That left us a free day before the hike, so we decided to take a quick day trip to Hongcun, one of the Huizhou villages known for their distinct architectural style (and also a UNESCO World Heritage Site). With the help of the front desk personnel we caught a local bus out to Hongcun the next day. Traveling along the countryside towards Hongcun we were entertained with fields of yellow flowers and tea bushes. The yellow flowers, called rapeseed, is used in the production of vegetable oil, canola oil, protein meal, animal feed, fertilizer and edible greens. And there was an abundance of yellow flowers!

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An entire countryside of yellow rapeseed flowers.

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Miles of beautiful tea terraces.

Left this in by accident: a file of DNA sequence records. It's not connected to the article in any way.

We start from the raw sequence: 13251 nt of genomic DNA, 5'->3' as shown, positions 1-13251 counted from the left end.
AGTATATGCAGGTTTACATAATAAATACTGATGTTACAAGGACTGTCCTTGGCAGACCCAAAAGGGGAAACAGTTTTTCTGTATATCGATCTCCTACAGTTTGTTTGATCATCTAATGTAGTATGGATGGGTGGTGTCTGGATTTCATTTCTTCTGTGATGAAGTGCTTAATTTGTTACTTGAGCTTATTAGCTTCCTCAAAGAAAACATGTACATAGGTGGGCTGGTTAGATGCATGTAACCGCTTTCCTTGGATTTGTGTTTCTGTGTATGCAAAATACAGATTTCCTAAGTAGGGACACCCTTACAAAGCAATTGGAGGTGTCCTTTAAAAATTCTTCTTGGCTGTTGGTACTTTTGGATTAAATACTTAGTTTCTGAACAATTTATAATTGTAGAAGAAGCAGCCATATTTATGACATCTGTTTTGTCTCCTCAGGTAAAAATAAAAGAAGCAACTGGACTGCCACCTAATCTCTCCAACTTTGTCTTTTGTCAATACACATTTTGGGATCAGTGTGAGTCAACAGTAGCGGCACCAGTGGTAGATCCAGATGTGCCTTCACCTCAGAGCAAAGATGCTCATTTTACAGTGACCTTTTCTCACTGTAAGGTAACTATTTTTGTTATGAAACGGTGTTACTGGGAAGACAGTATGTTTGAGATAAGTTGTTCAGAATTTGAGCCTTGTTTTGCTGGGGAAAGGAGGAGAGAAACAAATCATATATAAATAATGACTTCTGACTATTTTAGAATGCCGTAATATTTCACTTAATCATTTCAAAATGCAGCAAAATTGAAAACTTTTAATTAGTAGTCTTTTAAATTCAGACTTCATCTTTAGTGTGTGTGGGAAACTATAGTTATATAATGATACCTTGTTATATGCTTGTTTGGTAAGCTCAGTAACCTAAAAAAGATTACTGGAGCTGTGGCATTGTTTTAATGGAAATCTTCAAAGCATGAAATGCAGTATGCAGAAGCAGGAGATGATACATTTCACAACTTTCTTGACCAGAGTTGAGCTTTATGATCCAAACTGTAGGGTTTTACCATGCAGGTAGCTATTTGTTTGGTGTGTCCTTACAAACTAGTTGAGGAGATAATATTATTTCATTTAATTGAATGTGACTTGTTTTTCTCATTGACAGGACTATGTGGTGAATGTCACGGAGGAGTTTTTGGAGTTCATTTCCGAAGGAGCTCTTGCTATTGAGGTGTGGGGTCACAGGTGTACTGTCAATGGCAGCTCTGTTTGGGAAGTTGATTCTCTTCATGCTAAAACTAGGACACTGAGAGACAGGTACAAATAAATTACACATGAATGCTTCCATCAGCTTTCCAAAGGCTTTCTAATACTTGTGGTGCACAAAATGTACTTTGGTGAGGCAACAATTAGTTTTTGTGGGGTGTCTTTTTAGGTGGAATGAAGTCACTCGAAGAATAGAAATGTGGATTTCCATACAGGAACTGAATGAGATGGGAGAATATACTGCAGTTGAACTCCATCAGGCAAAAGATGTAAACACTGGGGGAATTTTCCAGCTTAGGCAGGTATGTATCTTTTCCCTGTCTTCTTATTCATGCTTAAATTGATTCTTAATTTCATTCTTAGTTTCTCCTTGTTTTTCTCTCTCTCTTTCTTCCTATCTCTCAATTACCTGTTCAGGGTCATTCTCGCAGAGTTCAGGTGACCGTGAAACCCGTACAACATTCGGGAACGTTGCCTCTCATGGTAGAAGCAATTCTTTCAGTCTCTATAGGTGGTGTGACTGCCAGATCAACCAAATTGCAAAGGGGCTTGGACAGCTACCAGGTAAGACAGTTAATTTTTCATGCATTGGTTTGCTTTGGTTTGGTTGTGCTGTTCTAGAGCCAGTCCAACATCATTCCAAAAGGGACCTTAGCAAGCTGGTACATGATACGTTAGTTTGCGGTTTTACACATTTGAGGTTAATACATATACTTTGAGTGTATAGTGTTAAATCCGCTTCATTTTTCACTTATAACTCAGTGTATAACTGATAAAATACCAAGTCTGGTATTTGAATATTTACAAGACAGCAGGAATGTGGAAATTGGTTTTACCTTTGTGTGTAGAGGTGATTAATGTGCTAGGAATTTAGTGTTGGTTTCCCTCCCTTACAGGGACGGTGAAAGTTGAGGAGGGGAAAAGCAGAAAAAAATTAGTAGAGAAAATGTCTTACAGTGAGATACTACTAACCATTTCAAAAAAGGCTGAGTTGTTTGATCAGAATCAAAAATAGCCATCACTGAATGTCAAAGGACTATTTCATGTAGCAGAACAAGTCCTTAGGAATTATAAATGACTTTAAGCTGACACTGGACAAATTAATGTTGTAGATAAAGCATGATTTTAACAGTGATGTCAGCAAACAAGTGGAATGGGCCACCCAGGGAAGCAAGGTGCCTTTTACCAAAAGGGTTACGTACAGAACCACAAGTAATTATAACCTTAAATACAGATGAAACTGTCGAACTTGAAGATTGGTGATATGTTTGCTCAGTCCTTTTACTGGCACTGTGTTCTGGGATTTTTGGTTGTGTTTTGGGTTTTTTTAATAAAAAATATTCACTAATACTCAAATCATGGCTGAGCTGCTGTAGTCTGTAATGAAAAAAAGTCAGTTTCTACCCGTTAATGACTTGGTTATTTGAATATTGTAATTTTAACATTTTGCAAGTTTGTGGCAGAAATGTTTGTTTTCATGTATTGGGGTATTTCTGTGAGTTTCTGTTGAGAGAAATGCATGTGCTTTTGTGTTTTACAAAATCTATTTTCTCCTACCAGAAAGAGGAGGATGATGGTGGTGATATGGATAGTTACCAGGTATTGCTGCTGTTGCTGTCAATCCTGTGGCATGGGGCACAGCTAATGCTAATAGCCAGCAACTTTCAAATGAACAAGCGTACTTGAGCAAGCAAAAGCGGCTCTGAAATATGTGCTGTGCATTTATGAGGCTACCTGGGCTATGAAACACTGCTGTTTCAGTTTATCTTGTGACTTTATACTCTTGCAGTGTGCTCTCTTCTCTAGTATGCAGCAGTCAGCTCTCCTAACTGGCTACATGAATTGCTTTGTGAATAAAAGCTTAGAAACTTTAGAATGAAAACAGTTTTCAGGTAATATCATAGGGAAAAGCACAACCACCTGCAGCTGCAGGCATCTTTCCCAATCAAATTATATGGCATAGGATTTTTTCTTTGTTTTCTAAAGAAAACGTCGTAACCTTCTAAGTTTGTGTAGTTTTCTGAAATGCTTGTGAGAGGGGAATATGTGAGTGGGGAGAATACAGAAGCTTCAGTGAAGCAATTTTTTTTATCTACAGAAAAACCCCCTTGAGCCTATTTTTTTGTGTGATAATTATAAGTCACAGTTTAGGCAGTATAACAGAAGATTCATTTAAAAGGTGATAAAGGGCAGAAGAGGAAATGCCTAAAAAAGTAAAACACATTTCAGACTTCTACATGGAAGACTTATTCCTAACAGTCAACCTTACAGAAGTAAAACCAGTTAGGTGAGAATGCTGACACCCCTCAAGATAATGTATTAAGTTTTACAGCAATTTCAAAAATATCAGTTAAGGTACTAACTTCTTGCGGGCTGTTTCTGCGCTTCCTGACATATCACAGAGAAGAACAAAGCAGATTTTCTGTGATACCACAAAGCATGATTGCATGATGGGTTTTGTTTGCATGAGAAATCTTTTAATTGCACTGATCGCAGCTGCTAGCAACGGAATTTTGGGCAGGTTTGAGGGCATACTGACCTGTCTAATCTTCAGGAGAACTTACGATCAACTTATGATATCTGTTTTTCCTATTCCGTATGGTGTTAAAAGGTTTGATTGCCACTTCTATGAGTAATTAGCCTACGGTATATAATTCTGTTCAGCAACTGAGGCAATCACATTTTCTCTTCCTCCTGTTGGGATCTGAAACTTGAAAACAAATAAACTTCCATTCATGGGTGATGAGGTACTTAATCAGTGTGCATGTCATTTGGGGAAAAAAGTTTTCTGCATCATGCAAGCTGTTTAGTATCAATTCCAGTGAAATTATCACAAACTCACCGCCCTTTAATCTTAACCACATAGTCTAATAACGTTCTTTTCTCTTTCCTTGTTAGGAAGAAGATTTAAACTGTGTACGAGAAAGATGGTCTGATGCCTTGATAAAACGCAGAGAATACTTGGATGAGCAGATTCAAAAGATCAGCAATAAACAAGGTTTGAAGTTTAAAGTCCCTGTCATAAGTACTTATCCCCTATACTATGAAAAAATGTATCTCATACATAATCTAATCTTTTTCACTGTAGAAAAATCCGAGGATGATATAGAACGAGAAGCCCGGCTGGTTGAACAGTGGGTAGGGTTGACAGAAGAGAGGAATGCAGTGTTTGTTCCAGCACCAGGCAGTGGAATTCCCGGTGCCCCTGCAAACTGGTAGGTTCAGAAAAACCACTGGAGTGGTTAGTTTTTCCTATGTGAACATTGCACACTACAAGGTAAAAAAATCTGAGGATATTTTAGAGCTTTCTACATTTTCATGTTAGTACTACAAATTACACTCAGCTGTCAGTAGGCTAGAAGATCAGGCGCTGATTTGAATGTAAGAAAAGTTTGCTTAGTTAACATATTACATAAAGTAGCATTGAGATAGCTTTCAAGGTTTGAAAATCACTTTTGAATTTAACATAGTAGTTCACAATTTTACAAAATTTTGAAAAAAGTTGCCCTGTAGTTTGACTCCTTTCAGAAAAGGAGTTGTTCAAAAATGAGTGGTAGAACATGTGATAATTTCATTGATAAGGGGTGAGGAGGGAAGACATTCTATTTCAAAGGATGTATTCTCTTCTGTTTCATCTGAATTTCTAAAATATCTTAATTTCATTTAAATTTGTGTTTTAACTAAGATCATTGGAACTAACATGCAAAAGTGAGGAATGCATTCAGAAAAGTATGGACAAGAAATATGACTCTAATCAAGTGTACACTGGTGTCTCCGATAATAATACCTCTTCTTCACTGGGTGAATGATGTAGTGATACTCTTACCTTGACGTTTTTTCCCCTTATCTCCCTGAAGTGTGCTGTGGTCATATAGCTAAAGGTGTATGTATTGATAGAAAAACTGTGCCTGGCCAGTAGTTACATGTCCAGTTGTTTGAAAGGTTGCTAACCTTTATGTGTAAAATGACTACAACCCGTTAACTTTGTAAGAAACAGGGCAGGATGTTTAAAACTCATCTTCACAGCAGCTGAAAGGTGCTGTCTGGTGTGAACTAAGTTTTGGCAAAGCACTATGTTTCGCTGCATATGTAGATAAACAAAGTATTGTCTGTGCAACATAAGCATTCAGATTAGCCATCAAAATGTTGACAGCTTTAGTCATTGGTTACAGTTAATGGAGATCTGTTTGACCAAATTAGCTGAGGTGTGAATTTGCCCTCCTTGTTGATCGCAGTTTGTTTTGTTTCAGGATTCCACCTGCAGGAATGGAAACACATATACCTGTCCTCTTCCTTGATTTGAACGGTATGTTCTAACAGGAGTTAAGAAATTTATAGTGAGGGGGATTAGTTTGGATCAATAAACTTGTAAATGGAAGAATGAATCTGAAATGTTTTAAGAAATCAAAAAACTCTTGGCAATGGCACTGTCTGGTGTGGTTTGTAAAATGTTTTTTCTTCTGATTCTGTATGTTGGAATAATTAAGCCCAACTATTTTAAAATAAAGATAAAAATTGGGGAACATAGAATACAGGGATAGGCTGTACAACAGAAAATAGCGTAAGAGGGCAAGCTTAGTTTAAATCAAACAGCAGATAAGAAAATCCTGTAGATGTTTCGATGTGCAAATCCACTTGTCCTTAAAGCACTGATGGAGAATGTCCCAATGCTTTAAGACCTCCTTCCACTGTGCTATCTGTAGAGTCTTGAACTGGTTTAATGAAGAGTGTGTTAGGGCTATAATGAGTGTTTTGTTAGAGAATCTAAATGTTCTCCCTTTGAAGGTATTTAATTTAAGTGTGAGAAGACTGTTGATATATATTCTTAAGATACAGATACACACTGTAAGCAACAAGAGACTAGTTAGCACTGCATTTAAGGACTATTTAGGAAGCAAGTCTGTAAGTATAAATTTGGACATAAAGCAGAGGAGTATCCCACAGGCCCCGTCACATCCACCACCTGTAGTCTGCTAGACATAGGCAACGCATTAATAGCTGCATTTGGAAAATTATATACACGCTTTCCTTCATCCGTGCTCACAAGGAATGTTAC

Arriving at the village we were again the only non-Asian tourists there. We bought our entrance tickets, doubled checked when the last bus back to town was, and walked into this picturesque medieval village surrounded by a moat.

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A village trapped in time.

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Local students trying to capture the charm of the village.

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The village is so unique and visually pleasing, that it has been featured in many films, such as “Crouching Tiger Leaping Dragon”. And this time around we got our own guide!